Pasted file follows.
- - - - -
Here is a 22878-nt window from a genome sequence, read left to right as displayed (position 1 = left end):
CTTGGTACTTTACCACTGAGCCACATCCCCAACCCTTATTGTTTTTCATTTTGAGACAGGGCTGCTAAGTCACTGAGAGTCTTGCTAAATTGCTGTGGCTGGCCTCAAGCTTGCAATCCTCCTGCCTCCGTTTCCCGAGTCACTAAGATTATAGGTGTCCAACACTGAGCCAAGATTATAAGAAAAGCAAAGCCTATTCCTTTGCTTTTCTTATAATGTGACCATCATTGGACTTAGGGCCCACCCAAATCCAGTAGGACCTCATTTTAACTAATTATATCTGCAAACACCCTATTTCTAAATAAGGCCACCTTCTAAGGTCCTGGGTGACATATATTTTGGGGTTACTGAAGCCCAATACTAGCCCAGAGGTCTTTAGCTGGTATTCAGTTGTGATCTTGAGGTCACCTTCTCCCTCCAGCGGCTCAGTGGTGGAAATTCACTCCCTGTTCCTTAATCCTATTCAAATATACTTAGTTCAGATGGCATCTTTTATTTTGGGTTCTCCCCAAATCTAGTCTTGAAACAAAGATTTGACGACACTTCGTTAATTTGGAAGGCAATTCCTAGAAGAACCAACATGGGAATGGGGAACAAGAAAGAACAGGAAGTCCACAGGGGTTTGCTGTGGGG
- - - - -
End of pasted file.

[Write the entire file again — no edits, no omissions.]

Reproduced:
Here is a 22878-nt window from a genome sequence, read left to right as displayed (position 1 = left end):
CTTGGTACTTTACCACTGAGCCACATCCCCAACCCTTATTGTTTTTCATTTTGAGACAGGGCTGCTAAGTCACTGAGAGTCTTGCTAAATTGCTGTGGCTGGCCTCAAGCTTGCAATCCTCCTGCCTCCGTTTCCCGAGTCACTAAGATTATAGGTGTCCAACACTGAGCCAAGATTATAAGAAAAGCAAAGCCTATTCCTTTGCTTTTCTTATAATGTGACCATCATTGGACTTAGGGCCCACCCAAATCCAGTAGGACCTCATTTTAACTAATTATATCTGCAAACACCCTATTTCTAAATAAGGCCACCTTCTAAGGTCCTGGGTGACATATATTTTGGGGTTACTGAAGCCCAATACTAGCCCAGAGGTCTTTAGCTGGTATTCAGTTGTGATCTTGAGGTCACCTTCTCCCTCCAGCGGCTCAGTGGTGGAAATTCACTCCCTGTTCCTTAATCCTATTCAAATATACTTAGTTCAGATGGCATCTTTTATTTTGGGTTCTCCCCAAATCTAGTCTTGAAACAAAGATTTGACGACACTTCGTTAATTTGGAAGGCAATTCCTAGAAGAACCAACATGGGAATGGGGAACAAGAAAGAACAGGAAGTCCACAGGGGTTTGCTGTGGGG